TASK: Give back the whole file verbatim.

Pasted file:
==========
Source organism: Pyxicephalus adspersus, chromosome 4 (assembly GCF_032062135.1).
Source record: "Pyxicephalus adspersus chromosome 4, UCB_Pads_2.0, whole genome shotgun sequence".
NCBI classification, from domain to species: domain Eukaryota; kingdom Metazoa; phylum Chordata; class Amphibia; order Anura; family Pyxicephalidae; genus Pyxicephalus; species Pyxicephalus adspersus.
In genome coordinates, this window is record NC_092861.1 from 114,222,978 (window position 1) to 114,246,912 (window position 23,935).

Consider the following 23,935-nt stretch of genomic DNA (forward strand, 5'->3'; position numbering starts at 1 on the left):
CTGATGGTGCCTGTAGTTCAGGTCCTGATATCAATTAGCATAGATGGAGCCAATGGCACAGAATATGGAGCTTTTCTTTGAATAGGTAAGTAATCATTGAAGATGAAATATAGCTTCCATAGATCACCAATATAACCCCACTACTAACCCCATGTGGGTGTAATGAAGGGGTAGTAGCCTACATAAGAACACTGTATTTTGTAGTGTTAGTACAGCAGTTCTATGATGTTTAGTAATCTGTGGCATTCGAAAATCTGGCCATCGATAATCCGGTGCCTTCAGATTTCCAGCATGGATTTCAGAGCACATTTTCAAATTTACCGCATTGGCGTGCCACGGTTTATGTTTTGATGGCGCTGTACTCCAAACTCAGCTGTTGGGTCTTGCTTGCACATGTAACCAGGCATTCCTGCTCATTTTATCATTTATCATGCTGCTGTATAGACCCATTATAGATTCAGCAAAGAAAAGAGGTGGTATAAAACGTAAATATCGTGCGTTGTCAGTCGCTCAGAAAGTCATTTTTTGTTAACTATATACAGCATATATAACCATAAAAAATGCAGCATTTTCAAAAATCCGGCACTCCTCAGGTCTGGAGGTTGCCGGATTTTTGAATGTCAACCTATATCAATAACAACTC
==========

Source organism: Pyxicephalus adspersus, chromosome 4 (assembly GCF_032062135.1).
Source record: "Pyxicephalus adspersus chromosome 4, UCB_Pads_2.0, whole genome shotgun sequence".
NCBI classification, from domain to species: domain Eukaryota; kingdom Metazoa; phylum Chordata; class Amphibia; order Anura; family Pyxicephalidae; genus Pyxicephalus; species Pyxicephalus adspersus.
In genome coordinates, this window is record NC_092861.1 from 114,222,978 (window position 1) to 114,246,912 (window position 23,935).

Consider the following 23,935-nt stretch of genomic DNA (forward strand, 5'->3'; position numbering starts at 1 on the left):
CTGATGGTGCCTGTAGTTCAGGTCCTGATATCAATTAGCATAGATGGAGCCAATGGCACAGAATATGGAGCTTTTCTTTGAATAGGTAAGTAATCATTGAAGATGAAATATAGCTTCCATAGATCACCAATATAACCCCACTACTAACCCCATGTGGGTGTAATGAAGGGGTAGTAGCCTACATAAGAACACTGTATTTTGTAGTGTTAGTACAGCAGTTCTATGATGTTTAGTAATCTGTGGCATTCGAAAATCTGGCCATCGATAATCCGGTGCCTTCAGATTTCCAGCATGGATTTCAGAGCACATTTTCAAATTTACCGCATTGGCGTGCCACGGTTTATGTTTTGATGGCGCTGTACTCCAAACTCAGCTGTTGGGTCTTGCTTGCACATGTAACCAGGCATTCCTGCTCATTTTATCATTTATCATGCTGCTGTATAGACCCATTATAGATTCAGCAAAGAAAAGAGGTGGTATAAAACGTAAATATCGTGCGTTGTCAGTCGCTCAGAAAGTCATTTTTTGTTAACTATATACAGCATATATAACCATAAAAAATGCAGCATTTTCAAAAATCCGGCACTCCTCAGGTCTGGAGGTTGCCGGATTTTTGAATGTCAACCTATATCAATAACAACTC